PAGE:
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Author Topic: abaloin  (Read 5791 times)
darkangelchrisandra
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« on: July 19, 2008, 04:22:27 PM »

i think i spelt that right.... i have one lol

i got a piece of wood from the beach one day and desisded that it would look good in my tank so i put in it there it is covered in spots with barnacles dead and alive and i see one abaloine.... so what do they eat? and how do i make sure there is enough stuff for the barnacals to filter feed from?
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Karen
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« Reply #1 on: July 20, 2008, 08:53:29 AM »

You live in Florida right?  Abalone (if that is indeed what you are trying to spell) don't live in your waters.  There are 130 species found along the costs world wide, except the Eastern Atlantic coast of North and South America.  A few rare specimens have been pulled from really deep cold water of the Caribbean... but you are not describing a habitat such as that.

http://en.wikipedia.org/wiki/Abalone
http://www.fishtech.com/facts.html

Perhaps you have a slipper shell?  http://www.assateague.com/slipper.html

Slipper shells and barnacles are both filter feeders.  You would need a significant population of plankton to keep them alive.  There is a product on the market that might work too...Kent Marine makes it, called "Micro-Vert".  Its mostly for corals and such, but the barnacles might be kept alive for a while with it.  They would also need significant calcium supplementation with Strontium & Molybdenum.  Slipper shells need full marine water with a specific gravity of about 1.025+, I have tried keeping them at 1.021 and never had any luck.
« Last Edit: July 20, 2008, 09:02:36 AM by Karen » Logged

Put me back out to sea to play with the fishies...I don't belong on land!  [img width= height= alt=SmileyCentral.com" border="0]http://smileys.smileycentral.com/cat/25/25_7_20.gif[/img]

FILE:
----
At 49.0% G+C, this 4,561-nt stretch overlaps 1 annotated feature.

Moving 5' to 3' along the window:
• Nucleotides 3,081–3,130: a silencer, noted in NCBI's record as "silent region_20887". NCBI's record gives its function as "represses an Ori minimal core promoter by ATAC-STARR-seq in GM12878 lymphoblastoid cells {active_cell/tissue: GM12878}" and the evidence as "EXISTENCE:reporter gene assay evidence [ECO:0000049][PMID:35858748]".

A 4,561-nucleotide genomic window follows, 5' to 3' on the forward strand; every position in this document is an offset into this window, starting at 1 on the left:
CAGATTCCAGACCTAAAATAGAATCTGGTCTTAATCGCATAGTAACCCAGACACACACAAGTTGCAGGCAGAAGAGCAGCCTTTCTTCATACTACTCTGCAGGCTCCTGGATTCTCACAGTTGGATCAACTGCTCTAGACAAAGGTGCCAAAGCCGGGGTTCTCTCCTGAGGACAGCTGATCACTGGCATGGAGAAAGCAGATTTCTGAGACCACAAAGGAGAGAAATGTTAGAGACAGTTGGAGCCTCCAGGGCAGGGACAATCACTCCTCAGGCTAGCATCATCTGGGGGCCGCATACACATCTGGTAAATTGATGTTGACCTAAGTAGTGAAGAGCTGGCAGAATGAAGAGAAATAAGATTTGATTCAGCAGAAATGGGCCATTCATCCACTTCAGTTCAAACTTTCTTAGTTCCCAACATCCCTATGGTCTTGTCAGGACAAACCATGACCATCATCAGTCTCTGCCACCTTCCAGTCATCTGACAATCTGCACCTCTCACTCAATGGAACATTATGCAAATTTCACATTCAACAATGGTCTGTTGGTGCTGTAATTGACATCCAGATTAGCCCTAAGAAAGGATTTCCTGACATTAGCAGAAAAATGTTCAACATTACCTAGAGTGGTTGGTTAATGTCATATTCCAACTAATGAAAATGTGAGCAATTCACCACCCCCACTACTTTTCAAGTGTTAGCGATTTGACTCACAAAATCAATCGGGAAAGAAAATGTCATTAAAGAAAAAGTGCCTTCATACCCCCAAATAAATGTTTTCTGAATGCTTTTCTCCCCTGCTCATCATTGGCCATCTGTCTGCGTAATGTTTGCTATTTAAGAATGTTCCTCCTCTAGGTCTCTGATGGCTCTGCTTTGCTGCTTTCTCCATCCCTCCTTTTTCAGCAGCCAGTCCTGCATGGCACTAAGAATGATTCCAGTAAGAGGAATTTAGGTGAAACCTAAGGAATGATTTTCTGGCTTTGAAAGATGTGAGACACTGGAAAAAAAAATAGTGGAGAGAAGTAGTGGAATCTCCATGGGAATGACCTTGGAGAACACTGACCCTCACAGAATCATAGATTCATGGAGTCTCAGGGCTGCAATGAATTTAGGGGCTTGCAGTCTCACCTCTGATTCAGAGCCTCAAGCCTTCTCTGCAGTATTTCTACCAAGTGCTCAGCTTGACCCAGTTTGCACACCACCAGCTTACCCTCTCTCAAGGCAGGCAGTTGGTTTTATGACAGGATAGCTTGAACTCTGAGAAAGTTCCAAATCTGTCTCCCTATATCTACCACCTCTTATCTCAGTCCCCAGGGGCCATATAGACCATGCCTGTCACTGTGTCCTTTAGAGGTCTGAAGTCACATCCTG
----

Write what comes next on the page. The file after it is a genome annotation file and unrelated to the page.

darkangelchrisandra
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« Reply #2 on: July 20, 2008, 10:12:10 AM »

okay yeah thats what it looks like so i guess thats what it is lol.... i will get that micro-vert that they need in a few days when i go get more fishfood....

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livebearerfanatic
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« Reply #3 on: July 20, 2008, 08:12:26 PM »

lol, at first I thought you meant in a freshwater tank.   kopfpatsch

BTW, you can eat abalone.  Just imagine, tank raised abalone.  Their supposed to be gourmet food.   lol
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darkangelchrisandra
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« Reply #4 on: July 20, 2008, 08:35:51 PM »

lol i know you can eat them, i have before (btw they are very good if you can eat shellfish go for it Wink ) but i don't think thats what it is anymore it looks like a slipper shell. its still pretty cool ^^. not that this has anything to do with this tpic i have sand fiddler crabs now ^^ they are so cute... i didn't know they could swim until i watched them go at it for a while  when i put them in the tank its pretty cool and they are cute ^^
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Karen
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« Reply #5 on: July 20, 2008, 08:51:15 PM »

The fiddlers and the slipper shells won't be able to live in the same tank.  The fiddlers need brackish water the slippers need straight salt.  Not to mention that Fiddlers are terrestrial and slipper shells are subtidal.
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livebearerfanatic
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« Reply #6 on: July 21, 2008, 09:09:02 AM »

this is just a question, then how do those fiddler crabs way out in africa survive on the beaches when the tide comes in?
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Karen
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« Reply #7 on: July 21, 2008, 02:14:19 PM »

I know NOTHING about fiddler crabs in Africa.  I would need a LOT more background info to answer that question.  The fiddlers here in the US are terrestrial, but lay their eggs in the water.  They live in salt mashes where they dig burrows in the peat. During very high tides their burrows do indeed go under water, and they can breath long enough for the 1-2 hours they will be submerged, but they are indeed terrestrial critters.  They are only submerged for 1-2 hours 2x a day during certain times of the tidal cycle (spring tide, or during a storm surge)... they probably go 3 weeks at a shot with out ever going under water.  Their food is dependent on the salt water and their livelihoods are dependent on the salt water, but they themselves are terrestrial.
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Put me back out to sea to play with the fishies...I don't belong on land!  [img width= height= alt=SmileyCentral.com" border="0]http://smileys.smileycentral.com/cat/25/25_7_20.gif[/img]